The Manaul bird is a creature of Philippine folklore. There are at least four existing stories regarding Manaul.

Panay ManaulEdit

A Manaul bird was mentioned in the Code of Kalantiaw, a sacred code from the island of Panay. According to this document, the killing of this bird is punishable by death. It is highly believed that the belief surrounding the said Manaul originated during the dominance of the Confederation of Madja-as.[1]

Mangyan ManaulEdit

In Mangyan and Negrito folklore, Manaul was a wrathful king who was imprisoned by King Tubluck Lawi. When Manaul escaped, he later revolted against all gods and spirits and was punished by Kaptan by throwing rocks at him. The rocks missed Manaul, and created islands, where Manaul rested and lived in peace.[2]

Tagalog ManaulEdit

In Tagalog folklore, it is said that Bathala sent a tigmamanukan omen bird he named "Manaul" to peck on the bamboo. Manaul flew from right to left and landed on the bamboo. When Manaul pecked on the bamboo, it opened in half and released the first man, Malakas, and the first woman, Maganda. Manaul afterward flew from right to left again, signaling a labay, or a good omen to proceed. In other sources, it was the bird form of the deity of peace, Amihan, who pecked the bamboo.[citation needed]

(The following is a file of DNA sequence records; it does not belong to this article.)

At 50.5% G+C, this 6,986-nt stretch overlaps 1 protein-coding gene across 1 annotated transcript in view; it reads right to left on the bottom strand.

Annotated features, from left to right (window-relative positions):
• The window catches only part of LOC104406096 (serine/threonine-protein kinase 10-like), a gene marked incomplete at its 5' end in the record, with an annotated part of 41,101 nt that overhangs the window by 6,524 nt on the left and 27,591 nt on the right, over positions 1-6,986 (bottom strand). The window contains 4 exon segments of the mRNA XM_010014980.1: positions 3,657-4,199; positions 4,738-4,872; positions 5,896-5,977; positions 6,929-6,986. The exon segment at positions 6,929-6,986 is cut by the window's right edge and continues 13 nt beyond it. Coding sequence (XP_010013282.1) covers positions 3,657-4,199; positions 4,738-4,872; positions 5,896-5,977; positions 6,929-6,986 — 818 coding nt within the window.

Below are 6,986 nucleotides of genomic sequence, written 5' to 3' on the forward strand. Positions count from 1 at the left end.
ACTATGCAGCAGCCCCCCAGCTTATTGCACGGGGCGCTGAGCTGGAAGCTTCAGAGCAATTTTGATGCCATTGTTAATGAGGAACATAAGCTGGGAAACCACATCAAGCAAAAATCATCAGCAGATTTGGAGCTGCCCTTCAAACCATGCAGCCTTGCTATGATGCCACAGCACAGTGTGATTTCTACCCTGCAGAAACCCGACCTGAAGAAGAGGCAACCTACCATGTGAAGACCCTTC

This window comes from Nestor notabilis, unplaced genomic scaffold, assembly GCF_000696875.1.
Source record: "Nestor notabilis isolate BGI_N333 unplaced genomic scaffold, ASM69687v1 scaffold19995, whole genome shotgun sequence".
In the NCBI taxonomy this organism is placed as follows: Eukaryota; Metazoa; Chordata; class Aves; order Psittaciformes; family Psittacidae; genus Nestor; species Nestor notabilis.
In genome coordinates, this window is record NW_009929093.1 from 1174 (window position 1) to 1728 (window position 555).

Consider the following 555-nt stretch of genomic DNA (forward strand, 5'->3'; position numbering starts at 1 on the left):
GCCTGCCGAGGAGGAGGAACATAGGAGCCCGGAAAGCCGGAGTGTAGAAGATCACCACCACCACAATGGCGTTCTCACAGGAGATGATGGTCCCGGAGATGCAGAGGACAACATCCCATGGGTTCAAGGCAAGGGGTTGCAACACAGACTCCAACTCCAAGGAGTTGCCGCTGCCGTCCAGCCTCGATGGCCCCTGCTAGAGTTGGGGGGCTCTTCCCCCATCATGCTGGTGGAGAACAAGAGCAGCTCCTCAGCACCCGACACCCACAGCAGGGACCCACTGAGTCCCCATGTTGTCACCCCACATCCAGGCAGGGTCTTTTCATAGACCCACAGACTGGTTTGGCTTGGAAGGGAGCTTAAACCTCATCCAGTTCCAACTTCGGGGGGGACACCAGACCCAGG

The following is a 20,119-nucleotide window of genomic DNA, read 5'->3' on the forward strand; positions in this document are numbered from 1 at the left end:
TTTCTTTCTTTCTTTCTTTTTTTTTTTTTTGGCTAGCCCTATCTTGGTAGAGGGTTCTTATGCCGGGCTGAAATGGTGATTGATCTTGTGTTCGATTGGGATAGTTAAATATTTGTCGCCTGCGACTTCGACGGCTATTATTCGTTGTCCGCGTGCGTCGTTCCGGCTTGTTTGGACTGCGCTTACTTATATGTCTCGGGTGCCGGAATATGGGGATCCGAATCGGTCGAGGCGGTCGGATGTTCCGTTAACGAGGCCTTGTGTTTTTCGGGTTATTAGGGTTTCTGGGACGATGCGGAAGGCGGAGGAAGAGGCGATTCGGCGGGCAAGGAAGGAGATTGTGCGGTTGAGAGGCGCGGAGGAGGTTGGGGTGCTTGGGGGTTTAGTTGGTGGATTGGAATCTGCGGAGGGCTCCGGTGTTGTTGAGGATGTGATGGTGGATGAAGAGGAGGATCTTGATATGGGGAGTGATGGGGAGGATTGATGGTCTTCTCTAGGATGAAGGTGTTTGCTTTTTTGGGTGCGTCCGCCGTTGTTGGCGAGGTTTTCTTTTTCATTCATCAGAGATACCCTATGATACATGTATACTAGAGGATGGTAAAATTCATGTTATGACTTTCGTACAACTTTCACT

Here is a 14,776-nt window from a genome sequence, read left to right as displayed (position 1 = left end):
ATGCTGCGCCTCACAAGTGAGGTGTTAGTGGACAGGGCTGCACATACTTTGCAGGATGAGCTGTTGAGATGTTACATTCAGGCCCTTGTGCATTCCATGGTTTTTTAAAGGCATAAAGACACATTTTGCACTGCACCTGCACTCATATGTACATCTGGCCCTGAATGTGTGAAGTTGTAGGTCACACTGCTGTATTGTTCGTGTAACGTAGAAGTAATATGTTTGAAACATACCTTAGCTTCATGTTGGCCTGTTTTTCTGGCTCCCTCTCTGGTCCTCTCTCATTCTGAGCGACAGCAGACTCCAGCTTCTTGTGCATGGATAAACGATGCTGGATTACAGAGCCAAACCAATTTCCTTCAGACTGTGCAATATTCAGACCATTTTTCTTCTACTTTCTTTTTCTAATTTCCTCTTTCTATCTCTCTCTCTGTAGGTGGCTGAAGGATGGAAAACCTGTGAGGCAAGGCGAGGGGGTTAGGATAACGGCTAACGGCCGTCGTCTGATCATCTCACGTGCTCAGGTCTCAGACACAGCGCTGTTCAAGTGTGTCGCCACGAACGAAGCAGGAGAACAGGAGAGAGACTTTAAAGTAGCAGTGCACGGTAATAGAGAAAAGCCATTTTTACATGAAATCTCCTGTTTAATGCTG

Bisaya ManaulEdit

In Bisaya folklore, the king who guided destinies was Manaul. He incited the earth and sky to wage a war, and when tired of the war, Manaul clawed rocks from the ocean depths and threw the rocks onto the sea, creating islands.[citation needed]


  1. ^ Morrow, Paul. "The Fraudulent Legal Code of Kalantiaw". Archived from the original on 2008-05-10. Retrieved 2008-06-20.
  2. ^ The Robertson Translations of the Pavon Manuscripts of 1838-1839 D. “Stories of the Indios of the Olden Time and of Today,” pp. 3-4.